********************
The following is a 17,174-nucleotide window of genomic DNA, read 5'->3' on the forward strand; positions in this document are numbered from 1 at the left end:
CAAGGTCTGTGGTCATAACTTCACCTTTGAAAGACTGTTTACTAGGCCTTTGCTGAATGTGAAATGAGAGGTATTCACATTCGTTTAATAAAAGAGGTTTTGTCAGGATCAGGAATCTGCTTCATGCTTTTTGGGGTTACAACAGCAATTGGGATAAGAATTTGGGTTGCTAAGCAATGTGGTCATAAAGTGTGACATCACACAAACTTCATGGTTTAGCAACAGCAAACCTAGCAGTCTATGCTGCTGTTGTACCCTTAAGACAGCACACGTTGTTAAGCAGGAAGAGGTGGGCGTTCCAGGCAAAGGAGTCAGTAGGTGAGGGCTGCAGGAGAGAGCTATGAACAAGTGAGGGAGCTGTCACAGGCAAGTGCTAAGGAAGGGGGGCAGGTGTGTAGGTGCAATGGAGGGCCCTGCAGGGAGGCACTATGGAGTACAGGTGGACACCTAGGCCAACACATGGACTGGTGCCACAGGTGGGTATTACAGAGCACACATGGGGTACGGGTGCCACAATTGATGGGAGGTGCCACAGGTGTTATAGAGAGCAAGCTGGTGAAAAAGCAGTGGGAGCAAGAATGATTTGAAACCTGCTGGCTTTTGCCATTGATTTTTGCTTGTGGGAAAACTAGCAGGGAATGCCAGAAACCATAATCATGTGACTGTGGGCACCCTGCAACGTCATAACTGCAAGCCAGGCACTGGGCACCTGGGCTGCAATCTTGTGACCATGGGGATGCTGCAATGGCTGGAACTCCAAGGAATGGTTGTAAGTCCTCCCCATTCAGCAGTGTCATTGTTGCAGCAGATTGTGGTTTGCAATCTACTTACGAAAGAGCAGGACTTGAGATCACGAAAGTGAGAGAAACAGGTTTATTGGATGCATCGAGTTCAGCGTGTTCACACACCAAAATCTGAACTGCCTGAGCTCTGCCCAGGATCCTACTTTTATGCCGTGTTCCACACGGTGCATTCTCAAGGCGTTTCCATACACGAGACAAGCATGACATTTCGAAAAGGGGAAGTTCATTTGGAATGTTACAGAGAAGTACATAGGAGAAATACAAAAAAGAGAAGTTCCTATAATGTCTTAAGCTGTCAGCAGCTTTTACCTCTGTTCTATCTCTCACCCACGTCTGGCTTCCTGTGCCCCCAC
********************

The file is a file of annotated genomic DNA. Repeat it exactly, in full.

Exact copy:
The following is a 17,174-nucleotide window of genomic DNA, read 5'->3' on the forward strand; positions in this document are numbered from 1 at the left end:
CAAGGTCTGTGGTCATAACTTCACCTTTGAAAGACTGTTTACTAGGCCTTTGCTGAATGTGAAATGAGAGGTATTCACATTCGTTTAATAAAAGAGGTTTTGTCAGGATCAGGAATCTGCTTCATGCTTTTTGGGGTTACAACAGCAATTGGGATAAGAATTTGGGTTGCTAAGCAATGTGGTCATAAAGTGTGACATCACACAAACTTCATGGTTTAGCAACAGCAAACCTAGCAGTCTATGCTGCTGTTGTACCCTTAAGACAGCACACGTTGTTAAGCAGGAAGAGGTGGGCGTTCCAGGCAAAGGAGTCAGTAGGTGAGGGCTGCAGGAGAGAGCTATGAACAAGTGAGGGAGCTGTCACAGGCAAGTGCTAAGGAAGGGGGGCAGGTGTGTAGGTGCAATGGAGGGCCCTGCAGGGAGGCACTATGGAGTACAGGTGGACACCTAGGCCAACACATGGACTGGTGCCACAGGTGGGTATTACAGAGCACACATGGGGTACGGGTGCCACAATTGATGGGAGGTGCCACAGGTGTTATAGAGAGCAAGCTGGTGAAAAAGCAGTGGGAGCAAGAATGATTTGAAACCTGCTGGCTTTTGCCATTGATTTTTGCTTGTGGGAAAACTAGCAGGGAATGCCAGAAACCATAATCATGTGACTGTGGGCACCCTGCAACGTCATAACTGCAAGCCAGGCACTGGGCACCTGGGCTGCAATCTTGTGACCATGGGGATGCTGCAATGGCTGGAACTCCAAGGAATGGTTGTAAGTCCTCCCCATTCAGCAGTGTCATTGTTGCAGCAGATTGTGGTTTGCAATCTACTTACGAAAGAGCAGGACTTGAGATCACGAAAGTGAGAGAAACAGGTTTATTGGATGCATCGAGTTCAGCGTGTTCACACACCAAAATCTGAACTGCCTGAGCTCTGCCCAGGATCCTACTTTTATGCCGTGTTCCACACGGTGCATTCTCAAGGCGTTTCCATACACGAGACAAGCATGACATTTCGAAAAGGGGAAGTTCATTTGGAATGTTACAGAGAAGTACATAGGAGAAATACAAAAAAGAGAAGTTCCTATAATGTCTTAAGCTGTCAGCAGCTTTTACCTCTGTTCTATCTCTCACCCACGTCTGGCTTCCTGTGCCCCCAC